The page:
RJ Ward



RJ Ward has been working at the limits of visual and cognitive abstraction in new media art for more than a few decades, but it is his most recent pieces which directly address the geometry of perception. His use of geometric anamorphosis is a way of examining the intersection of self-perception, political perception, and social perceptions. In Ward’s hands, saturated geometric imagery unfolds in sequences accompanied by text that give us a direct connection with the psycho-synthesis of chromatic, genomic, and formal patterning. These images, in turn, are about the transcription of modalities of seeing in time, of experiencing through affect, and of touching on intimations of the virtual and the real in a way that asks us to dissolve our previous perceptions about how we encounter the word around us. 

One of the most interesting figures working today on post-anthropological ways of knowing, the use of the real-time imagery in Ward’s work is evocative of multiple levels of reality and perception, as well as how they collude, collide and even elide our common way of encountering reality. Instead, Ward’s morphologies want us to confront the intersection of abstract, representational, scientific, and cosmological ways of knowing which ask us to question the secure position of the cartesian subject. When we encounter Ward’s work we are put into the position of unknowing --- into a place of inerrant aesthetic phenomenon --- and which is coordinated in such a way that it marks Ward’s work as being on par with the most challenging and exciting new media artists today.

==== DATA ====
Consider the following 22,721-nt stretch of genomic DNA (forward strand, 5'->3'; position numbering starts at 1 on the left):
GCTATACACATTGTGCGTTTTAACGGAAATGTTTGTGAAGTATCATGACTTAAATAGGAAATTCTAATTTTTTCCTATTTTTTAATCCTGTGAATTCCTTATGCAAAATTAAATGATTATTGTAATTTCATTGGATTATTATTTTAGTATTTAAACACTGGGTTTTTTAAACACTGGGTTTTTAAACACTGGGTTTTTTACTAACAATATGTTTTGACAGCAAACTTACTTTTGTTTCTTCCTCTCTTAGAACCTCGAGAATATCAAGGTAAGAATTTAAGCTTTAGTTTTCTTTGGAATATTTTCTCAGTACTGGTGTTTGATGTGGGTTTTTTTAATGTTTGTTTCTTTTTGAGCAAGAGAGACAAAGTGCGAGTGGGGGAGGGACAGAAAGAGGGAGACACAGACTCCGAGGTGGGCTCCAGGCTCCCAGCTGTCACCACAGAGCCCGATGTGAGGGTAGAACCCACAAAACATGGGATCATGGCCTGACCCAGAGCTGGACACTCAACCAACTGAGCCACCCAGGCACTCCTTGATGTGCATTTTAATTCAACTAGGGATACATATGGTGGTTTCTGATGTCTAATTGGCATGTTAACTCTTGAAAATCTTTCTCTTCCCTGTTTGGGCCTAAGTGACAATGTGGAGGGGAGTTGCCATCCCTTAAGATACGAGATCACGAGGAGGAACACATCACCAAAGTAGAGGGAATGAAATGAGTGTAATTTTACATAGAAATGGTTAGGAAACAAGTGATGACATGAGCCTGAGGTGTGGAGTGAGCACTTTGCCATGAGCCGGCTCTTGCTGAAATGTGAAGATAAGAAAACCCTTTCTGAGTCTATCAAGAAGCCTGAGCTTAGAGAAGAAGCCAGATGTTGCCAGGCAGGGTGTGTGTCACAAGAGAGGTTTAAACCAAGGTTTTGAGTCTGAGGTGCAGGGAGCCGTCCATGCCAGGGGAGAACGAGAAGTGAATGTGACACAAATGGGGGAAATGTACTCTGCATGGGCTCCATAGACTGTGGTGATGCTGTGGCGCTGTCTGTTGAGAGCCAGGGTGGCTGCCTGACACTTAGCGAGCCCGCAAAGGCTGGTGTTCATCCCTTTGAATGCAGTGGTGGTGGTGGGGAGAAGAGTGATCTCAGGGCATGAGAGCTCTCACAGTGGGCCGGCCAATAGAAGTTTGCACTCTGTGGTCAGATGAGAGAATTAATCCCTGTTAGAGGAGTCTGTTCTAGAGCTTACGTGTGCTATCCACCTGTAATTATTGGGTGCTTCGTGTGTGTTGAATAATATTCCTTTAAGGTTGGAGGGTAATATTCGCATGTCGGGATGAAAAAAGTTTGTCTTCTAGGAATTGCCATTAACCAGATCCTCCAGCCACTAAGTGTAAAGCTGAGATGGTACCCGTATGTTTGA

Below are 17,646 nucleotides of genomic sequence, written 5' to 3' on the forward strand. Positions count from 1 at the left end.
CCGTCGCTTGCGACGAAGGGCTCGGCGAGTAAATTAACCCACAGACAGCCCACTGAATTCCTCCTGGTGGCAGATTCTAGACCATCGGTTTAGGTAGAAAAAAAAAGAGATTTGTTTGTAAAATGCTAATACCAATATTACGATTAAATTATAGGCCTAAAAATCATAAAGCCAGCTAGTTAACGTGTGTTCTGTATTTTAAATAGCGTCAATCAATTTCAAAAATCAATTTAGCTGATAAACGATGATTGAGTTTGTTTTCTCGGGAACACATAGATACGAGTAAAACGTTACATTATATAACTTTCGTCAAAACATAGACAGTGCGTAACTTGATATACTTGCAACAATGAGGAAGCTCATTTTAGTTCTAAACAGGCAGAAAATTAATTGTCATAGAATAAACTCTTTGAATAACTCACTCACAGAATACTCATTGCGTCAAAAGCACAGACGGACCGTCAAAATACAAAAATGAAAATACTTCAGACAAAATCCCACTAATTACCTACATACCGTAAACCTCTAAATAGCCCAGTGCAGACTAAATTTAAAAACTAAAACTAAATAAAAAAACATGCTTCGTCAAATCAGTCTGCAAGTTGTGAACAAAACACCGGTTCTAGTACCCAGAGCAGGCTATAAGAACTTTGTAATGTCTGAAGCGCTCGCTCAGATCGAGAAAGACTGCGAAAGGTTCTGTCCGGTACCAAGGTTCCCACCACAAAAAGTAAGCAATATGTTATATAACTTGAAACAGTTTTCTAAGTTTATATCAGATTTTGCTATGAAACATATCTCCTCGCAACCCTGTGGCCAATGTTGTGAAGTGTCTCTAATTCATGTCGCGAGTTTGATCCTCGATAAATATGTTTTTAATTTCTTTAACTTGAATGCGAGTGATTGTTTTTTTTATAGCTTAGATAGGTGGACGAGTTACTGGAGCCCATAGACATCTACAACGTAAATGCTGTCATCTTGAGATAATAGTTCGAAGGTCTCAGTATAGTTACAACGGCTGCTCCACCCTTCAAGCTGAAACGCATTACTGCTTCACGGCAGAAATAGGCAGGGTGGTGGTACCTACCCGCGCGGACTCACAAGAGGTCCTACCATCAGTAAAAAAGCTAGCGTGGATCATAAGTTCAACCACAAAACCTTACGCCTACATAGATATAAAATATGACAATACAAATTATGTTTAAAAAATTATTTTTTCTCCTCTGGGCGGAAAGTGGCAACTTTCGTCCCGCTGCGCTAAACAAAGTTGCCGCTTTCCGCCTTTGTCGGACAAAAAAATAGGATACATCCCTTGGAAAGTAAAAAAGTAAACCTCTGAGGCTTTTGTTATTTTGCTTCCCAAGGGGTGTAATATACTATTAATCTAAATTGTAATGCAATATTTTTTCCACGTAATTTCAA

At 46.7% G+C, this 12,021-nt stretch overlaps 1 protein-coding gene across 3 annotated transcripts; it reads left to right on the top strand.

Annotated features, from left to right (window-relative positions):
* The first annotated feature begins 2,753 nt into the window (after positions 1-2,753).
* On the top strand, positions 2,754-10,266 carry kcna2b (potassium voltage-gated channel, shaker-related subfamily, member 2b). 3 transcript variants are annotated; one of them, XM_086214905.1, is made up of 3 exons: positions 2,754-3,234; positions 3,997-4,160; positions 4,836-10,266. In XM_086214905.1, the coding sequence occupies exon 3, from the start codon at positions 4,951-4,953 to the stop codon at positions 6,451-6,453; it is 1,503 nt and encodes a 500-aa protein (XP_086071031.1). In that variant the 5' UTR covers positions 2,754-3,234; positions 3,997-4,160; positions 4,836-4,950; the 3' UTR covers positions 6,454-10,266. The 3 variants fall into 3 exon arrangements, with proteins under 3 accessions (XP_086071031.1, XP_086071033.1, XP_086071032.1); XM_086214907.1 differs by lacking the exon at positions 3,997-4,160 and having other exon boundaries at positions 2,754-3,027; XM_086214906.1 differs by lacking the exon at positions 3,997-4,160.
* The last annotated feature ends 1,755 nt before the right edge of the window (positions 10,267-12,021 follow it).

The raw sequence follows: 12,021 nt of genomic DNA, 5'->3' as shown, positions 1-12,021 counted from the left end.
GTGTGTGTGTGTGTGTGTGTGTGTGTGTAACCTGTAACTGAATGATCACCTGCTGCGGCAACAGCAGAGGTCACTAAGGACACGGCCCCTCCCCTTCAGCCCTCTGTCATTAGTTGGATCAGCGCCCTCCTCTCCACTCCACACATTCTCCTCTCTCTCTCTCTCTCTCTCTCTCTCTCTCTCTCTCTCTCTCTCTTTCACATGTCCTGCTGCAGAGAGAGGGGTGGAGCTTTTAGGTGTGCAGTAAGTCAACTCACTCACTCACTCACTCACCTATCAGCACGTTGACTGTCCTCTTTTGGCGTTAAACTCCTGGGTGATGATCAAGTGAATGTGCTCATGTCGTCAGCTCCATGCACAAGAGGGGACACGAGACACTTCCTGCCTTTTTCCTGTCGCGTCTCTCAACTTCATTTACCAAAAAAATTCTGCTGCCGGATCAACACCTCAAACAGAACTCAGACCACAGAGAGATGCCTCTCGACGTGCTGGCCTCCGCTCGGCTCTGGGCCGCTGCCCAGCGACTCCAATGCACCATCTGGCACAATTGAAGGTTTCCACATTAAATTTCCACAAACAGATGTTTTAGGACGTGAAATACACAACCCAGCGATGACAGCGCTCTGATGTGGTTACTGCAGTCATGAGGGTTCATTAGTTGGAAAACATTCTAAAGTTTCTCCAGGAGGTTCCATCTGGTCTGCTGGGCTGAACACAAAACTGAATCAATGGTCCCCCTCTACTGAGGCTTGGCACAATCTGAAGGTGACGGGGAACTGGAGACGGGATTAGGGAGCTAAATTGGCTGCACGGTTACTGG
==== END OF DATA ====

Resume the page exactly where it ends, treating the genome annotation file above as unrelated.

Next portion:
Bio: RJ Ward’s video works employ cinematic tropes as their raw working material, which are then transposed into various forms of real-time digital abstraction. Often alluding to lost horizons, targets, and vortexes, Ward's images appear to be in dialogue with painting and the moving image in equal measure. Playing with the erasure of many itinerant plot points, Ward's interventions harken back to experimental work done in the late 1960s and early 1970s that relied on manipulating celluloid images frame by frame. Only Ward has updated this approach to match the processes of the digital age, making his remediated montages a self-referential play of memes that have trafficked in the world of fine art and avant-garde cinema over the course of the last century. Ward’s single channel and installation works have been exhibited at the Los Angeles Municipal Gallery, Laguna Art Museum, Los Angeles County Museum of Art, and Torrance Art Museum. He has taught media art at UC Irvine, UC San Diego and Foothill College.